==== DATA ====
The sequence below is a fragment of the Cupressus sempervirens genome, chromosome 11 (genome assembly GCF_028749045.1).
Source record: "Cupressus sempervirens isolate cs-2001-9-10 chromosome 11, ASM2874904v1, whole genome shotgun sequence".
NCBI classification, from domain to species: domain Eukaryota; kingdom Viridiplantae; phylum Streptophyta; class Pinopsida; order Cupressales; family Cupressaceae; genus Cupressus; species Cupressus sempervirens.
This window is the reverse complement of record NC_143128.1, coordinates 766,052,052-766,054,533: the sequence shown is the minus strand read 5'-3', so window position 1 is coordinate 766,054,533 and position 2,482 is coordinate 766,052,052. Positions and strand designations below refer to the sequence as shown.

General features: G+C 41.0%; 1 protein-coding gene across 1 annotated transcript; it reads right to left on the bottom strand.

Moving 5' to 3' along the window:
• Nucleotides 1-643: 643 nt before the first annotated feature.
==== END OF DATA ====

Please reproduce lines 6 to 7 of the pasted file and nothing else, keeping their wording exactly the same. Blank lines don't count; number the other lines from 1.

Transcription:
Moving 5' to 3' along the window:
• Nucleotides 1-643: 643 nt before the first annotated feature.